The Home Buyer's Korner

Information presented should be used for educational purposes only.

November 23rd, 2015

Guy looking up in color

What’s My Home Worth?

what is my home worthWhen a real estate agent performs a comparative market analysis, often called a “CMA” with a prospective home seller there may be several variables to consider. One of them are homes that have recently sold and similar to yours. Obviously the sold price of the comparable homes is an important factor. It is also important to consider the price the home was originally listed for, subsequent price changes and total days on the market to give you a comprehensive analysis of your home’s value. 

One vital part of a good analysis is “Days on Market or “DOM”.  Days on the market should be broken down on selling homes that most resembles yours and periods between price changes. Only then can a value estimate be established and offer you a listing price the market will respond positively to. Simply put, “DOM” help home sellers avoid pricing mistakes other home sellers with similar properties have already made. 

Home buyers consistently ask many of the same questions when shopping for a home, whether it’s in New Orleans, Louisiana or Honolulu Hawaii. A few that ranks at the top of the list are “what is the price”, “why are they moving”, and “how long has the home been on the market”. 

The latter two questions are actually the start of a possible negotiation and what an experience real estate agent is listening for when representing or showing your property. The home buyer at this point is attempting to gather information that may assist them in buying a home at the lowest possible cost. What’s more interesting is that these questions are often asked before the prospective home buyer has visited your home. 

Home buyers have access to the same information agents’ use relating to price, “DOM” and many other home factors. The only thing that is not posted online is why the seller is moving, unless it is a short sale or bank foreclosure (REO). They also do not have what is known as the “PMP”. 

Most multi-list systems have built in data known as Previous Marketing Period or “PMP” and here’s how it works for home sellers. 

A home is listed by a real estate broker for 90 days and the home doesn’t sell. The seller chooses a different broker and the home is back on the market within three days. Ten days pass and the home hasn’t received an offer. Now the “DOM” is listed as 10 Days, but the “PMP” is listed as 100 Days. If the seller does not re-list their home for 30 or more days from the expiration of the previous listing then the “PMP” resets to zero days. 

Previous Marketing Period or “PMP” was created to better disclose the actual days on market to agents, appraisers and home buyers because some real estate agents would remove or withdraw a home from the market because the “DOM” was high. They then would put the home back on the market as a new listing with a new MLS number. Doing so would show the property as one day on the market, instead of the actual time-frame and skewed some important data.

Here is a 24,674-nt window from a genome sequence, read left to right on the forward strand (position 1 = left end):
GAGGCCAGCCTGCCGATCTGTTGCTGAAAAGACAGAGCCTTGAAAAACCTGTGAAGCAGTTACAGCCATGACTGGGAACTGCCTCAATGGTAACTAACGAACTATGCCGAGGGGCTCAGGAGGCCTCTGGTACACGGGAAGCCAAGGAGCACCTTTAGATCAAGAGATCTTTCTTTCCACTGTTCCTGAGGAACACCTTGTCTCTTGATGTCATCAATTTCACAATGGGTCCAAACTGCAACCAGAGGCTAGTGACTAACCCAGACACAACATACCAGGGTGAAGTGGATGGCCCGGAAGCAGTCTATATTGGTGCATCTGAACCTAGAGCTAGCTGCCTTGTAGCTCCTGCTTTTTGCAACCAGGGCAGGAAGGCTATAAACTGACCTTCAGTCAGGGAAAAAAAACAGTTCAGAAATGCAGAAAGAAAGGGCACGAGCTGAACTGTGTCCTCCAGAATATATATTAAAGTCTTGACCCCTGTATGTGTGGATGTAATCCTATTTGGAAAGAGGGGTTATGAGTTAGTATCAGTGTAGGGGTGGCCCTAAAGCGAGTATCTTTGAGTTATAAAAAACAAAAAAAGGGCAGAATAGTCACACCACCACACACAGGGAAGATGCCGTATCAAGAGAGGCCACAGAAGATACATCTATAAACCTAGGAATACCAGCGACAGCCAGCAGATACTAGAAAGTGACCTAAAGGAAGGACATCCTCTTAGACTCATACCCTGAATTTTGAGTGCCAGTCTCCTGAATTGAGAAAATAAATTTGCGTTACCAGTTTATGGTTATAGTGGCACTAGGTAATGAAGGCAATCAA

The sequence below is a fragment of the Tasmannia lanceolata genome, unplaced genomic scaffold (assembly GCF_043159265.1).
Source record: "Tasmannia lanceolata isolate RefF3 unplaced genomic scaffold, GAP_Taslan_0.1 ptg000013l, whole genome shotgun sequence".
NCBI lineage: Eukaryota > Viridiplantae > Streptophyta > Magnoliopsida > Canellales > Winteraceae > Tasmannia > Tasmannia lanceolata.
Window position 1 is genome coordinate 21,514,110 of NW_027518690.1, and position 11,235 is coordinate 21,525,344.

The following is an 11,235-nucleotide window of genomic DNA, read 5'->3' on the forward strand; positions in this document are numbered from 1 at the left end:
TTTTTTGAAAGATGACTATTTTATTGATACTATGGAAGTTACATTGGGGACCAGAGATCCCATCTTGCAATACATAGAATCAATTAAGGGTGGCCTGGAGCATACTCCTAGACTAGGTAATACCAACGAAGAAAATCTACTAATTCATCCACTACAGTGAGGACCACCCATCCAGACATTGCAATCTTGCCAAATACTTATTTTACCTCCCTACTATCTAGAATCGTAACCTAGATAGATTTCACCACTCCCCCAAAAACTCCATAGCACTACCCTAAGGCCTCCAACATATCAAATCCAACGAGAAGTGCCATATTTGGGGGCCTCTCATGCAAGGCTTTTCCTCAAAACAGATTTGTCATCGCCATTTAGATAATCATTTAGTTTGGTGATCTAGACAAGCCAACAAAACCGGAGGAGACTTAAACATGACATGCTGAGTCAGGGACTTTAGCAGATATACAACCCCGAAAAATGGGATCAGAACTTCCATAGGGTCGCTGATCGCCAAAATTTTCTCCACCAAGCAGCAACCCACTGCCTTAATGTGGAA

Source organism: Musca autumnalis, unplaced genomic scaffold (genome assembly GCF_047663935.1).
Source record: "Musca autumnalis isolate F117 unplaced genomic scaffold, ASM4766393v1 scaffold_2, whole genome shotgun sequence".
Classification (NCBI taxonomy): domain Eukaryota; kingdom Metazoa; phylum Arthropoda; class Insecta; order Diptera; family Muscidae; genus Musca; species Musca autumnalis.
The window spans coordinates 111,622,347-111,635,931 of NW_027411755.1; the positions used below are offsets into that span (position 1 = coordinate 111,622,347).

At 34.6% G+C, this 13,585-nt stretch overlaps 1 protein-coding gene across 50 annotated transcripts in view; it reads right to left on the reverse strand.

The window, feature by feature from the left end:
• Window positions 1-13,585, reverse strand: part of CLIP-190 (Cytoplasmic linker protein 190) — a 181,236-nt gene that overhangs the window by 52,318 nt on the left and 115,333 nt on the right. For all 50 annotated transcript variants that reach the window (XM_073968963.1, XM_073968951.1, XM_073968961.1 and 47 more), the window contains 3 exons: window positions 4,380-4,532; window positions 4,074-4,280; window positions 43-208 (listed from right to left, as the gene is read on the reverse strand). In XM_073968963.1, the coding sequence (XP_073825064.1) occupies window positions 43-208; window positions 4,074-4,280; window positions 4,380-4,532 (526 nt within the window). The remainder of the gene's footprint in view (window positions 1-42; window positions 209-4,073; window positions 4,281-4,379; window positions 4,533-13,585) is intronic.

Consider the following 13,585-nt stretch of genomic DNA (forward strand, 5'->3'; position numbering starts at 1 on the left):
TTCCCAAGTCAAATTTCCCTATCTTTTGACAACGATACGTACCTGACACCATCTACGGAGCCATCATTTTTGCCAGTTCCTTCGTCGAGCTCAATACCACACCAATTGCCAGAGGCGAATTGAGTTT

Unfortunately, not all multi-listing services offer a “PMP”, but should be since it has become more and more important for the best possible “CMA”. Fortunately, here on Oahu we have “PMP”.

In some counties in California and other parts of the county the data is considered so valuable that every home has it in public records. Today, many California county public records show every property’s marketing history, which includes information relative to when a home was listed; how much it was listed for; if ownership had been transferred; how much a home sold for and if the listing had expired or was withdrawn. 

Some county records have already created a marketing history that goes back 15 to 20 years and the information is readily available to a prospective home buyer at websites like Trulia or Zillow.  As data become more available, we’ll see a lot more of its use to home buyers nationwide. 

A home that has been on the market for an excessively long time often is stigmatized. Take your real estate agents advise seriously when determining a fair listing price, but make sure they did their homework before signing a listing agreement with a listing agent. A home that doesn’t have a good “CMA”, with all the appropriate analysis performed often leads to an expiring listing and will create data for future home buyers to access. It’s also most likely future home buyers will feel there is something wrong with your property, even when it was simply a poor analysis.

Lenders through the use of their appraisers use “DOM” when determining an appraisal value as well. If the “DOM” is high in a neighborhood lender can rate the area as high risk or a decreasing value zone, so your areas “DOM” not only affects you, the seller, but can affect your home buyer’s ability to get the financing they want or need to purchase your home. 

It’s important for you as the seller to have access to this information and an agent who can easily explain their analysis to you when performing a “CMA”. Don’t be a disappointed seller who doesn’t understand how a “CMA” works and overprice your home, only later to sell it for less than the market will bear, because of a high “DOM”.

The best way to avoid a high “DOM” is to select a knowledgeable and well trained real estate agent. Don’t make the mistake of selling your home as a “For Sell By Owner” or “FSBO”.  More often than not, a “FSBO” will net sellers less than if they had hired a qualified real estate agent, simply because sellers seldom are aware of their home’s real value.

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